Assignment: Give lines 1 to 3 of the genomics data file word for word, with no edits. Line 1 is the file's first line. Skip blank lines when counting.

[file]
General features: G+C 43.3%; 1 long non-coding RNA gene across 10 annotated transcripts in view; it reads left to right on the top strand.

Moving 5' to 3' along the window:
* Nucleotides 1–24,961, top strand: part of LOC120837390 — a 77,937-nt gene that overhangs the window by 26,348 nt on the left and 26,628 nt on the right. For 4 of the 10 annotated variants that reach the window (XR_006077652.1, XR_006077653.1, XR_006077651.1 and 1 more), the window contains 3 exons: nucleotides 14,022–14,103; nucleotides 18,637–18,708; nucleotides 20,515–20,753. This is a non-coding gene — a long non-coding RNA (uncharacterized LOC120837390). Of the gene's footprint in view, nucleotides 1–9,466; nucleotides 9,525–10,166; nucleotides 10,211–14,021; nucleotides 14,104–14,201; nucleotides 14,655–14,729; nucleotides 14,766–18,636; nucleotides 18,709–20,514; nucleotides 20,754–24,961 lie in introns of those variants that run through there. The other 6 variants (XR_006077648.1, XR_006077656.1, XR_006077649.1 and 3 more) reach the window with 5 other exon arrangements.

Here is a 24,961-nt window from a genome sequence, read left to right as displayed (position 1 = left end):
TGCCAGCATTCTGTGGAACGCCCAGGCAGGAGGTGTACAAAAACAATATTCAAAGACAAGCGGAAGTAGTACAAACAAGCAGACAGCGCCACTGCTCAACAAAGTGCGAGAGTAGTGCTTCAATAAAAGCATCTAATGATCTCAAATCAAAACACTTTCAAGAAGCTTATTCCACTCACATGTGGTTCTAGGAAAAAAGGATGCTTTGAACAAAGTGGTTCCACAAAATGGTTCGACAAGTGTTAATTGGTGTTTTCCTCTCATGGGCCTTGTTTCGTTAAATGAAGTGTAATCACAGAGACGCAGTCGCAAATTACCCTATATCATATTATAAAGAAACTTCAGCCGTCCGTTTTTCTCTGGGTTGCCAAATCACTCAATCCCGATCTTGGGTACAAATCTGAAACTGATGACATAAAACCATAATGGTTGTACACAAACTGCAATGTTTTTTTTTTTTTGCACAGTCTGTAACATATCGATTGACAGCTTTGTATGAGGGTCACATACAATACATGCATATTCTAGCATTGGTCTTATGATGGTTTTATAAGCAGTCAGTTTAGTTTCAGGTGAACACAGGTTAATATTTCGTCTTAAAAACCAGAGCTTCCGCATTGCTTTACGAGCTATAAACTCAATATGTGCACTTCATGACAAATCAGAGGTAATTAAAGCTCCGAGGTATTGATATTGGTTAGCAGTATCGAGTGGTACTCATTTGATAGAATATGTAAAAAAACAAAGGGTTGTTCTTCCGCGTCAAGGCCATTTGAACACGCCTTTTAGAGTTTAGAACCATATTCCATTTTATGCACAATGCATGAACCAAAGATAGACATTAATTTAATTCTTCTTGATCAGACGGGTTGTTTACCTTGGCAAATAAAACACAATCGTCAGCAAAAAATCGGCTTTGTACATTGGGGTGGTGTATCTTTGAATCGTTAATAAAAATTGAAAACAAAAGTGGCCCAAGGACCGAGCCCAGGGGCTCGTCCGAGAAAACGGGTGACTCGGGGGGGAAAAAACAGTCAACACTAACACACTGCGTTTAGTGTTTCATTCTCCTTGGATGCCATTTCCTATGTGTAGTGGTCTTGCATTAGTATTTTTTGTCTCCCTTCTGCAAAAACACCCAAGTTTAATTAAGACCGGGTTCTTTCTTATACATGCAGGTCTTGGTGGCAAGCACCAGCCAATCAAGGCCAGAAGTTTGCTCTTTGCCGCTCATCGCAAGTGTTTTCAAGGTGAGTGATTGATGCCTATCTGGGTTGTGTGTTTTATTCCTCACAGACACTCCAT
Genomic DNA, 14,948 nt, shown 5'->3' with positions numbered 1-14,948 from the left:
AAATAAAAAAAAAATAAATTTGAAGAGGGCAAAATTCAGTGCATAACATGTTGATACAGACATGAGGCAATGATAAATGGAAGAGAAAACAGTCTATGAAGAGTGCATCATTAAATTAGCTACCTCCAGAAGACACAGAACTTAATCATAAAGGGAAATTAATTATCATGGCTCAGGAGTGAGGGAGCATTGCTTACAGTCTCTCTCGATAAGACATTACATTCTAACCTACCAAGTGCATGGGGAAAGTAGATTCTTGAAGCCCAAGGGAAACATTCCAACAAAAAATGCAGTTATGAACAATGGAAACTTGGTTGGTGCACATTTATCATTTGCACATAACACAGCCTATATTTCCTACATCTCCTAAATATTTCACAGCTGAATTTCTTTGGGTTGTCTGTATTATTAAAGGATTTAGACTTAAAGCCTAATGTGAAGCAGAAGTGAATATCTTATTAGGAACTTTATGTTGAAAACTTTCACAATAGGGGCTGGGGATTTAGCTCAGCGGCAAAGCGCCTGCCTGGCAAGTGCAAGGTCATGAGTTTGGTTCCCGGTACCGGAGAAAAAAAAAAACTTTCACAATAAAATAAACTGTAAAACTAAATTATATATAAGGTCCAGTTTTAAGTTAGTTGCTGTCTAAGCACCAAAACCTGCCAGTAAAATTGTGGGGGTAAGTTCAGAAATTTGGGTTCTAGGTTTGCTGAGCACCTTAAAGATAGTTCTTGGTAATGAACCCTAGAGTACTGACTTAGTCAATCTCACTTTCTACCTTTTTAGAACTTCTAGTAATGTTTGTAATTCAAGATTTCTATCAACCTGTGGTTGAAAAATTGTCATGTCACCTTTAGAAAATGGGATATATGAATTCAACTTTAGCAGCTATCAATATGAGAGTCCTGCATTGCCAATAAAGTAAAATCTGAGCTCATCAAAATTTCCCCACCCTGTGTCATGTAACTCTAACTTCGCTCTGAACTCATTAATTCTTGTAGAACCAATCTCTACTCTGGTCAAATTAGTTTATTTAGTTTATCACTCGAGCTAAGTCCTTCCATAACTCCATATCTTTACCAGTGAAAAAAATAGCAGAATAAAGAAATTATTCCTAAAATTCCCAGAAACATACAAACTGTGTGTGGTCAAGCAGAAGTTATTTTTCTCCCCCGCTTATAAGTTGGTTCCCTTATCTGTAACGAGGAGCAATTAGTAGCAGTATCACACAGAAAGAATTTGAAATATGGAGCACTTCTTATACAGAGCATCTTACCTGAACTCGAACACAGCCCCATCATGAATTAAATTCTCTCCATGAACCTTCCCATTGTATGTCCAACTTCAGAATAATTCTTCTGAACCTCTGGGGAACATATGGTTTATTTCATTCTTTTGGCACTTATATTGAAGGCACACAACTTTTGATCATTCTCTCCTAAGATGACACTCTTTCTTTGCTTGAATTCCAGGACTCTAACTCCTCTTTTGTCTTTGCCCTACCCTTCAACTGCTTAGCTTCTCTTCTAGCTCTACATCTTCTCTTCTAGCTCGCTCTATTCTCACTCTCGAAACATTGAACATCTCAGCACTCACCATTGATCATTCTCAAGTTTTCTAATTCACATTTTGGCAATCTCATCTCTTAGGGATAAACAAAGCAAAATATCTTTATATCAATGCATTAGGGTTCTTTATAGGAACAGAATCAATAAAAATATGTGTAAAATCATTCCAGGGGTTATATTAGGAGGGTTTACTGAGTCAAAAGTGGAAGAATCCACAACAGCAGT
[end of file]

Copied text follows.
General features: G+C 43.3%; 1 long non-coding RNA gene across 10 annotated transcripts in view; it reads left to right on the top strand.

Moving 5' to 3' along the window:
* Nucleotides 1–24,961, top strand: part of LOC120837390 — a 77,937-nt gene that overhangs the window by 26,348 nt on the left and 26,628 nt on the right. For 4 of the 10 annotated variants that reach the window (XR_006077652.1, XR_006077653.1, XR_006077651.1 and 1 more), the window contains 3 exons: nucleotides 14,022–14,103; nucleotides 18,637–18,708; nucleotides 20,515–20,753. This is a non-coding gene — a long non-coding RNA (uncharacterized LOC120837390). Of the gene's footprint in view, nucleotides 1–9,466; nucleotides 9,525–10,166; nucleotides 10,211–14,021; nucleotides 14,104–14,201; nucleotides 14,655–14,729; nucleotides 14,766–18,636; nucleotides 18,709–20,514; nucleotides 20,754–24,961 lie in introns of those variants that run through there. The other 6 variants (XR_006077648.1, XR_006077656.1, XR_006077649.1 and 3 more) reach the window with 5 other exon arrangements.